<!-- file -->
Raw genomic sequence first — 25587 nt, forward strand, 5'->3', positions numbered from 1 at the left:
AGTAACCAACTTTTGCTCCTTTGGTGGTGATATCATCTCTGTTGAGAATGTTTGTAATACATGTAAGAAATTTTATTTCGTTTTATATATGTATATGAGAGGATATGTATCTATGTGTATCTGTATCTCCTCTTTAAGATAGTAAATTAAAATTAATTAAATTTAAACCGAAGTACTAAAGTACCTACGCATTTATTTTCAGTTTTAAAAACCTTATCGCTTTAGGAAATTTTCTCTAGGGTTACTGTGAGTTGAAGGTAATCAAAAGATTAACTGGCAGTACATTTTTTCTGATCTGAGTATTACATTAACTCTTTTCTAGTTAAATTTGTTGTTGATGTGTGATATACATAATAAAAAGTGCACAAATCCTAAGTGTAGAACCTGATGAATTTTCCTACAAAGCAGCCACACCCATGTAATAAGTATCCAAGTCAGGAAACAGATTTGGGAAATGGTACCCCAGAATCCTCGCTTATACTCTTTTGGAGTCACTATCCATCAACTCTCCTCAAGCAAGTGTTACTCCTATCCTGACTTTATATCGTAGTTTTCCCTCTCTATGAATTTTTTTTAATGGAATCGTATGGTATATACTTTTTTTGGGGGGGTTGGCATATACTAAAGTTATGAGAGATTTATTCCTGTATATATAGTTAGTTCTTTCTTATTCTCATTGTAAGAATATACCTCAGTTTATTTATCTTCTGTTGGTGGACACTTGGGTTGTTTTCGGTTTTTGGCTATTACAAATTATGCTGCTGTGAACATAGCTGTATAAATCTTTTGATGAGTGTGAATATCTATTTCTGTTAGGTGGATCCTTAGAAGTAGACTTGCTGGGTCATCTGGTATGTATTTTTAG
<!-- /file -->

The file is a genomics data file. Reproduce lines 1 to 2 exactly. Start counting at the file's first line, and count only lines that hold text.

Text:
Raw genomic sequence first — 25587 nt, forward strand, 5'->3', positions numbered from 1 at the left:
AGTAACCAACTTTTGCTCCTTTGGTGGTGATATCATCTCTGTTGAGAATGTTTGTAATACATGTAAGAAATTTTATTTCGTTTTATATATGTATATGAGAGGATATGTATCTATGTGTATCTGTATCTCCTCTTTAAGATAGTAAATTAAAATTAATTAAATTTAAACCGAAGTACTAAAGTACCTACGCATTTATTTTCAGTTTTAAAAACCTTATCGCTTTAGGAAATTTTCTCTAGGGTTACTGTGAGTTGAAGGTAATCAAAAGATTAACTGGCAGTACATTTTTTCTGATCTGAGTATTACATTAACTCTTTTCTAGTTAAATTTGTTGTTGATGTGTGATATACATAATAAAAAGTGCACAAATCCTAAGTGTAGAACCTGATGAATTTTCCTACAAAGCAGCCACACCCATGTAATAAGTATCCAAGTCAGGAAACAGATTTGGGAAATGGTACCCCAGAATCCTCGCTTATACTCTTTTGGAGTCACTATCCATCAACTCTCCTCAAGCAAGTGTTACTCCTATCCTGACTTTATATCGTAGTTTTCCCTCTCTATGAATTTTTTTTAATGGAATCGTATGGTATATACTTTTTTTGGGGGGGTTGGCATATACTAAAGTTATGAGAGATTTATTCCTGTATATATAGTTAGTTCTTTCTTATTCTCATTGTAAGAATATACCTCAGTTTATTTATCTTCTGTTGGTGGACACTTGGGTTGTTTTCGGTTTTTGGCTATTACAAATTATGCTGCTGTGAACATAGCTGTATAAATCTTTTGATGAGTGTGAATATCTATTTCTGTTAGGTGGATCCTTAGAAGTAGACTTGCTGGGTCATCTGGTATGTATTTTTAG